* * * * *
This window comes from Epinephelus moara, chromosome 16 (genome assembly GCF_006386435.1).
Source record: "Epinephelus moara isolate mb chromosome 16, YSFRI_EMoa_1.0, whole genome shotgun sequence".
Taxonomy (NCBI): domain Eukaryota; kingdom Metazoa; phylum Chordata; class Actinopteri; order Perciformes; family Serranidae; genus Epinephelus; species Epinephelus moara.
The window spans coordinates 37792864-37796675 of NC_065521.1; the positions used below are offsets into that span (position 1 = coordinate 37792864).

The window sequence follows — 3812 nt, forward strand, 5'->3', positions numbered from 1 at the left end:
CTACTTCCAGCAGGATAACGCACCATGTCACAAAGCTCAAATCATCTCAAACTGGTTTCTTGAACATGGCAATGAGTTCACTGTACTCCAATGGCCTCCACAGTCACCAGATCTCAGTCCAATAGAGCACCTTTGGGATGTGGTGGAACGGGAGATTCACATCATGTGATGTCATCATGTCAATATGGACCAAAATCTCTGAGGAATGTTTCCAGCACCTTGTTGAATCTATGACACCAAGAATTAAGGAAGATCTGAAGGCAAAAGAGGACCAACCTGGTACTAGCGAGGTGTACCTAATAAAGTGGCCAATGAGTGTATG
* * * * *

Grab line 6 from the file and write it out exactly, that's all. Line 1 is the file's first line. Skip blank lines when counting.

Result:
CTACTTCCAGCAGGATAACGCACCATGTCACAAAGCTCAAATCATCTCAAACTGGTTTCTTGAACATGGCAATGAGTTCACTGTACTCCAATGGCCTCCACAGTCACCAGATCTCAGTCCAATAGAGCACCTTTGGGATGTGGTGGAACGGGAGATTCACATCATGTGATGTCATCATGTCAATATGGACCAAAATCTCTGAGGAATGTTTCCAGCACCTTGTTGAATCTATGACACCAAGAATTAAGGAAGATCTGAAGGCAAAAGAGGACCAACCTGGTACTAGCGAGGTGTACCTAATAAAGTGGCCAATGAGTGTATG